2. A Moser (see CM 388) is considered to have the same Halachic status as a Rodef, a person who is pursuing someone else in order to kill him. One is allowed to stop a Moser, like a Rodef, with force, even by killing him if necessary, before he carries out his intent. This does not require a Beis Din, but it does require the decision of an acknowledged Halachic authority to determine that the person indeed is a Moser. There are historical incidents of persons in this category who indeed were killed. The Chidushei ha'Ran writes that it was the custom for such people to be killed. The ZICHRON YEHUDAH (#75) relates that the RI MI'GASH stoned to death a Moser on a Yom Kippur which occurred on Shabbos during the time of the recitation of the Ne'ilah prayer. Although Beis Din does not administer capital punishment on Shabbos, if the Moser poses an immediate threat, one is allowed to kill him immediately, even on Shabbos, to prevent him from causing damage, just as one may kill a Rodef who is trying to kill someone on Shabbos. The MARGOLIYOS HA'YAM quotes his father who said that a similar incident happened in his hometown of Greidung (near Lvov). A tough and well-known Moser came to the synagogue for Kol Nidrei on Yom Kippur night. He was wrapped in his Talis in a seat of honor in the town synagogue. Suddenly, some people came in, pulled the Talis over his head, took him to the river, and drowned him. (See Margoliyos ha'Yam at length for more sources on the topic of killing a Moser.) (Y. MONTROSE)


OPINIONS: The Mishnah (46a) states that Beis Din may not leave an executed person hanging for too long, as the verse states, "Lo Salin Nivlaso Al ha'Etz" -- "His body shall not remain all night upon the gallows" (Devarim 21:23). The Gemara quotes a parable in the name of Rebbi Meir which explains the reasoning behind this law: Identical twins are residents of a certain city, and one becomes the king and the other becomes a thief. The king says that his brother should be hanged. Whoever saw the king's brother hanging declared, "The king is hanging!" The king then commanded that his brother's corpse be taken down.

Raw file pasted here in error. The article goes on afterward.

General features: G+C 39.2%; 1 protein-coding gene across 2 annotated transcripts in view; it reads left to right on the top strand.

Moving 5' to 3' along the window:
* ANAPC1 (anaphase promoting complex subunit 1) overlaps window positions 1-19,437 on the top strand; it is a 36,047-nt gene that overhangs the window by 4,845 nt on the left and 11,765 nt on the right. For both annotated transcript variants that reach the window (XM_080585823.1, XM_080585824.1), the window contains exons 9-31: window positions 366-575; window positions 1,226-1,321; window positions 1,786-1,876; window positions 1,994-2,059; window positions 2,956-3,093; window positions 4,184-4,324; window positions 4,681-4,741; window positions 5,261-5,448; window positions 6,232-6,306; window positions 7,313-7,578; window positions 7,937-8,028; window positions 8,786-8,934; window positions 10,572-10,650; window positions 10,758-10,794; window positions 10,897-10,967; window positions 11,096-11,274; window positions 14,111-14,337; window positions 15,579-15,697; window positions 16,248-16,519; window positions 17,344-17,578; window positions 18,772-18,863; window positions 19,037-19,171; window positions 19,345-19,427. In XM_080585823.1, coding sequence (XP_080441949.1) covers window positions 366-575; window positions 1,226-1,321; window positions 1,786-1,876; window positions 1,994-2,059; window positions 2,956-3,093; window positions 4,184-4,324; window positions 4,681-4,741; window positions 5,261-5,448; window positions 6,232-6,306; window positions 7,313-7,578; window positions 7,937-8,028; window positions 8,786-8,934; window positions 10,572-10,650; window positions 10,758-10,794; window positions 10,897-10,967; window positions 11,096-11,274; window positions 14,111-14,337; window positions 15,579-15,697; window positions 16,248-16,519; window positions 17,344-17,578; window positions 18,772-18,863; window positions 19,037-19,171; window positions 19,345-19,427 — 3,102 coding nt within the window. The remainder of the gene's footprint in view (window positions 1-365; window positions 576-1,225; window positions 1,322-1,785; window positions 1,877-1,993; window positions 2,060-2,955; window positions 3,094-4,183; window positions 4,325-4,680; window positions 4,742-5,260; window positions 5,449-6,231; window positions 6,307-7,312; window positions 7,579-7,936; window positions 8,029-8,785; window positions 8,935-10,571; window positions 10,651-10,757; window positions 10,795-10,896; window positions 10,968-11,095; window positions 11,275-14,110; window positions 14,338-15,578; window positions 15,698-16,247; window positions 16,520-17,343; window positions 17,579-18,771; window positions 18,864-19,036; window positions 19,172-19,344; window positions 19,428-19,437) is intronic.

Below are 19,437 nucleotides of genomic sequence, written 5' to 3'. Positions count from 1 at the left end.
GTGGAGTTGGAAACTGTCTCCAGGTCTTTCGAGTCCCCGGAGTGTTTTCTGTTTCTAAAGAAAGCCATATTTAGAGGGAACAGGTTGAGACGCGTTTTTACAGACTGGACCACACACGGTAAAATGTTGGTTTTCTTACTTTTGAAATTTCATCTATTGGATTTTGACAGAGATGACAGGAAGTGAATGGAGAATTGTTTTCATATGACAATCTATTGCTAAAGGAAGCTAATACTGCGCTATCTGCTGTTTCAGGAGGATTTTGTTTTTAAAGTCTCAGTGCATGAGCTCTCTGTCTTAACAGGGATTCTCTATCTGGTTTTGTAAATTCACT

What is the meaning of this parable?
(a) RASHI on the verse (Devarim 21:23) explains that it is a disgrace for the King when a person's corpse is left to hang. A person is made in His image, and the Jewish people are His children. Rashi apparently understands that the parable of the identical twins expresses the special relationship which Hash-m has with the Jewish people. When a Jew is hanging, it is as if the image of Hash-m is hanging. In order to prevent this disgrace, Beis Din is commanded not leave the person hanging.
(b) The RAMBAN on the verse argues that the parable of the twins does not refer to the unique relationship between Hash-m and the Jewish people. The Ramban writes that when Yehoshua commanded that the executed kings of Canaan be taken down and buried (Yehoshua 10:27), he might have done so because of this parable of the two brothers. This clearly implies that the parable applies to Nochrim as well. Although the Ramban rejects Rashi's explanation, he says that the true explanation is a secret ("Sod," which he does not divulge).
The MAHARSHA here asks that the Ramban raises a strong question on Rashi's explanation. If Yehoshua ordered that the kings of Canaan be buried and not left to hang, clearly the parable applies to all people and not only to Jews.
The Maharsha answers that there are two prohibitions against leaving a dead person hanging longer than necessary: "Lo Salin" and "v'Lo Setamei Es Admascha" -- "and you should not defile your land" (ibid.). Rashi understands that the problem of "Lo Salin" is that when a Jew, whom Rebbi Meir's parable considers a "twin brother" of Hash-m, is hanging, it is a disgrace to the King. However, the verse of "v'Lo Setamei Es Admascha" prohibits leaving a dead person hanging specifically in Eretz Yisrael. Rashi agrees that any dead person, even a Nochri, is included in the prohibition against defiling Eretz Yisrael.
(c) The BEN YEHOYADA suggests a different explanation for this parable. He explains that the twins refer to the Neshamah and the body. Just as the physical body has 248 limbs and 365 sinews, the Neshamah has corresponding spiritual characteristics, and thus they are called twins. The Neshamah is referred to as the king, and the body is referred to as the thief. The Ben Yehoyada apparently means that the prolonged hanging of the body disgraces the Neshamah, and it therefore is prohibited. (Y. MONTROSE)